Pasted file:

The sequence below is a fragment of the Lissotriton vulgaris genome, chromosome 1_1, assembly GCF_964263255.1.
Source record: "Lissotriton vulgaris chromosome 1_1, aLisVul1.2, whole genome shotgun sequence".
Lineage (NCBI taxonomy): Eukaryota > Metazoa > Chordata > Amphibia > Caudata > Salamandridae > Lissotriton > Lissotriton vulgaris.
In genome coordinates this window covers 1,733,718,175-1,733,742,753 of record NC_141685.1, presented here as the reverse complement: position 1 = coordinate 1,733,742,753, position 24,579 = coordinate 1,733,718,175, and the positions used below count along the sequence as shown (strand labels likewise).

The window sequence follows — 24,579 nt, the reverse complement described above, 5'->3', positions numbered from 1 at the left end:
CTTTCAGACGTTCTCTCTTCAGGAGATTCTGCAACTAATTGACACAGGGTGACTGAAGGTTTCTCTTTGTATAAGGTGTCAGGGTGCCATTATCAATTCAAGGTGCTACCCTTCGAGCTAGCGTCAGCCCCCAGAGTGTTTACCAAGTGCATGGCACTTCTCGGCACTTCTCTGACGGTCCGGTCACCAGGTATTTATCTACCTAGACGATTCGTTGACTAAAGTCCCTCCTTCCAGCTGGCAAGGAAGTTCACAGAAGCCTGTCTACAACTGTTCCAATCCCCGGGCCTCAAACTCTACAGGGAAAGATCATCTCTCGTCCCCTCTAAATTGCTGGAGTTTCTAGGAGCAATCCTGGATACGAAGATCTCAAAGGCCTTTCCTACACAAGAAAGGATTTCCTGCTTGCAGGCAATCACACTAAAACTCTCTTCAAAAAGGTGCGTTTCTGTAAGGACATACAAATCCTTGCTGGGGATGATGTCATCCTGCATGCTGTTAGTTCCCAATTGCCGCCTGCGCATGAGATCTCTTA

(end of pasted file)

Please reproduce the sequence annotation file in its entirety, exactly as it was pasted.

The sequence below is a fragment of the Lissotriton vulgaris genome, chromosome 1_1, assembly GCF_964263255.1.
Source record: "Lissotriton vulgaris chromosome 1_1, aLisVul1.2, whole genome shotgun sequence".
Lineage (NCBI taxonomy): Eukaryota > Metazoa > Chordata > Amphibia > Caudata > Salamandridae > Lissotriton > Lissotriton vulgaris.
In genome coordinates this window covers 1,733,718,175-1,733,742,753 of record NC_141685.1, presented here as the reverse complement: position 1 = coordinate 1,733,742,753, position 24,579 = coordinate 1,733,718,175, and the positions used below count along the sequence as shown (strand labels likewise).

The window sequence follows — 24,579 nt, the reverse complement described above, 5'->3', positions numbered from 1 at the left end:
CTTTCAGACGTTCTCTCTTCAGGAGATTCTGCAACTAATTGACACAGGGTGACTGAAGGTTTCTCTTTGTATAAGGTGTCAGGGTGCCATTATCAATTCAAGGTGCTACCCTTCGAGCTAGCGTCAGCCCCCAGAGTGTTTACCAAGTGCATGGCACTTCTCGGCACTTCTCTGACGGTCCGGTCACCAGGTATTTATCTACCTAGACGATTCGTTGACTAAAGTCCCTCCTTCCAGCTGGCAAGGAAGTTCACAGAAGCCTGTCTACAACTGTTCCAATCCCCGGGCCTCAAACTCTACAGGGAAAGATCATCTCTCGTCCCCTCTAAATTGCTGGAGTTTCTAGGAGCAATCCTGGATACGAAGATCTCAAAGGCCTTTCCTACACAAGAAAGGATTTCCTGCTTGCAGGCAATCACACTAAAACTCTCTTCAAAAAGGTGCGTTTCTGTAAGGACATACAAATCCTTGCTGGGGATGATGTCATCCTGCATGCTGTTAGTTCCCAATTGCCGCCTGCGCATGAGATCTCTTA